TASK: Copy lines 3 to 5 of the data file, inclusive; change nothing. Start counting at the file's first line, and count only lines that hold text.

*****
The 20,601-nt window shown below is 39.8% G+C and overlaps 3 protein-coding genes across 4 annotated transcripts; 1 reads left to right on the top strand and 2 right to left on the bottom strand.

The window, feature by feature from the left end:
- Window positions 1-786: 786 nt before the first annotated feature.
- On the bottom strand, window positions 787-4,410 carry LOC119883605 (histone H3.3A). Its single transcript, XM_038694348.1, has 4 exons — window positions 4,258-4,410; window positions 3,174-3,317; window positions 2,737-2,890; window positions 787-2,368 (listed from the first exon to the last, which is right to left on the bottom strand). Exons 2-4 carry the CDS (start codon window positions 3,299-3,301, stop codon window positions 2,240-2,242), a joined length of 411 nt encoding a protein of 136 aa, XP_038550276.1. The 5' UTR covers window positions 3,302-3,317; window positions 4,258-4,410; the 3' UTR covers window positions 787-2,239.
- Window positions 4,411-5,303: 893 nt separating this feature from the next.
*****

- Window positions 1-786: 786 nt before the first annotated feature.
- On the bottom strand, window positions 787-4,410 carry LOC119883605 (histone H3.3A). Its single transcript, XM_038694348.1, has 4 exons — window positions 4,258-4,410; window positions 3,174-3,317; window positions 2,737-2,890; window positions 787-2,368 (listed from the first exon to the last, which is right to left on the bottom strand). Exons 2-4 carry the CDS (start codon window positions 3,299-3,301, stop codon window positions 2,240-2,242), a joined length of 411 nt encoding a protein of 136 aa, XP_038550276.1. The 5' UTR covers window positions 3,302-3,317; window positions 4,258-4,410; the 3' UTR covers window positions 787-2,239.
- Window positions 4,411-5,303: 893 nt separating this feature from the next.